Expert Insight: Guest Contribution

By Kevin Payne
Senior Director of Marketing

Intelleflex Corporation

Date: July 28, 2011

Supply Chain Comment: Getting The Most Out of Your Supply Chain

RFID-Based Solutions Are One Option that Can Positively Impact the Bottom Line Today

How can you wring every last drop of efficiency out of your supply chain? Even before the recession, businesses were challenged with finding new ways to cut costs, optimize performance and streamline operations. This typically meant that companies were looking at new technologies or new ways of implementing existing technologies.

RFID-based solutions are one option that can positively impact the bottom line today. RFID? You may say “been there, done that.” Over the years, RFID has promised benefits for a variety of applications but the existing technology at the time may have been unable to successfully address key business’ requirements because the performance wasn’t there or, when the pilot worked well, the solution was simply too costly to implement.

But RFID has changed. New Battery-Assisted Passive (BAP) RFID solutions are providing the necessary performance to work in real-world supply chain environments at affordable price points. As a result, they can generate a positive ROI, sometimes in as little as a few months. Here are three reasons why BAP RFID merits a look when it comes to improving supply chain efficiency.

1. Improved Performance

Getting reliable reads from tags in RF-unfriendly environments such as around metals and liquids or inside packaging is near impossible for most passive RFID solutions – thereby limiting adoption. Yet, in most supply chain applications, reading/writing at a distance, around objects or inside containers or packaging is essential. BAP-based RFID is capable of ranges up to 300 feet or more – and range equals penetration in and around RF-challenging materials often found in the supply chain, from re-usable containers to pallets to inside packages.

2. No need to Redesign Workflows

Because BAP tags can be read at much greater distances, and in and around packaging and containers, it’s easier to read tags and capture information as items or vehicles (trucks, forklifts and equipment) move around a warehouse, loading dock or yard. There’s little or no need to redesign workflows, adjust traffic patterns or create choke points. This speeds and simplifies implementations, further reducing costs.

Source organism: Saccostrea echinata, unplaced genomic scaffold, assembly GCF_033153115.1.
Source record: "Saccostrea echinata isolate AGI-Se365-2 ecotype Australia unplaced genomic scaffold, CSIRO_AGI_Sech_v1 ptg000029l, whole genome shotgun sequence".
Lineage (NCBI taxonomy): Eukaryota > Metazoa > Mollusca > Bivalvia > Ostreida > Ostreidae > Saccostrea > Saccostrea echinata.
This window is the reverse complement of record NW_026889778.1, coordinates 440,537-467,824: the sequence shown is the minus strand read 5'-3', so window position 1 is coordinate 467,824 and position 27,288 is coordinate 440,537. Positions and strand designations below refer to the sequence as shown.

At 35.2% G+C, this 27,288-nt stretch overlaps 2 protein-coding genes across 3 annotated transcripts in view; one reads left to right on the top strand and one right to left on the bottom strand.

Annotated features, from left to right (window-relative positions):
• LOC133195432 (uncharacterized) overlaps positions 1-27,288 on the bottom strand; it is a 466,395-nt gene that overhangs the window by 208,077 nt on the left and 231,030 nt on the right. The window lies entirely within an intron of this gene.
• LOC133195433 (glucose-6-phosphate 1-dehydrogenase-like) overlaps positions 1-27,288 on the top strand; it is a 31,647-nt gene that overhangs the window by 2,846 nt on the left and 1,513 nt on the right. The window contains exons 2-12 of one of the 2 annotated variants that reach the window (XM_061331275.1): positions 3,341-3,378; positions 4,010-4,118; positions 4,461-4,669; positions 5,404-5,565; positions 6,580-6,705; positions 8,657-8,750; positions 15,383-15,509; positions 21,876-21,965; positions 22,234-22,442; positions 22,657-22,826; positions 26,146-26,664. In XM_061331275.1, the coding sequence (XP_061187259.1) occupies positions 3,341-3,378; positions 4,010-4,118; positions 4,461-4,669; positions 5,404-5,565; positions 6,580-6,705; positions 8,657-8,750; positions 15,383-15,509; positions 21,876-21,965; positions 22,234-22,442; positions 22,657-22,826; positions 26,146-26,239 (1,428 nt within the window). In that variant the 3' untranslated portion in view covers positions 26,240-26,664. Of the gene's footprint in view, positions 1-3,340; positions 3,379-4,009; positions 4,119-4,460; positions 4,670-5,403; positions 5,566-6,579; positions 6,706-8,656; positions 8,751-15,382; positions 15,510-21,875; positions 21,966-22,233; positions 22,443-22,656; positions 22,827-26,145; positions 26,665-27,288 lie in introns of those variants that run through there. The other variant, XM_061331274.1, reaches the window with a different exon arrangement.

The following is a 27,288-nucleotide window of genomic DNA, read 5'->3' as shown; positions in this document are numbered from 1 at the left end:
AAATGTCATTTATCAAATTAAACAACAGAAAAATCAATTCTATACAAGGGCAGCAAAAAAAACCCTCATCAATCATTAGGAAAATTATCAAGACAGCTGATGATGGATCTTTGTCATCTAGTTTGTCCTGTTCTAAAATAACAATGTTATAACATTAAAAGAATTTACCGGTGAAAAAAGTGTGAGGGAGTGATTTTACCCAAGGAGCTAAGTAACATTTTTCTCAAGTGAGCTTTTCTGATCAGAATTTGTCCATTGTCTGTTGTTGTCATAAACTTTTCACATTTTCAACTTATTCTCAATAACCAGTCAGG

3. Support for Sensors and On-tag Memory

It’s increasingly critical to store information about assets and monitor the condition of products throughout the supply chain. BAP RFID can support memory directly on the chip, along with the ability to include condition monitoring sensors for tracking and recording important product information – such as temperature – directly on the tags. You can store information about the asset (identification, maintenance records, waypoint data, etc.) on the tag attached directly to the asset. In addition, temperature or other condition sensors provide the ability to monitor and record the condition of perishable items such as fresh produce, frozen foods, meats, dairy items and biopharmaceutical products in-transit to enable real-time decision making and reduce waste.

Final Thoughts

RFID that supports how a supply chain works – rather than reworking the supply chain – enables viable solutions. For tracking and monitoring perishable or processed foods, pharmaceuticals, reusable transport items or other assets, new Battery-Assisted Passive RFID solutions provide a viable and cost-effective approach.

For more information contact Kevin at:

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About the Author

Kevin Payne is Senior Director of Marketing at Intelleflex, a Silicon Valley company focused on on-demand data visibility. He has led marketing teams at both start up and mid-sized hi-tech firms including i365, Portal Software, SAS Institute and NEC Systems, Inc.

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Payne Says:

RFID that supports how a supply chain works - rather than reworking the supply chain - enables viable solutions.

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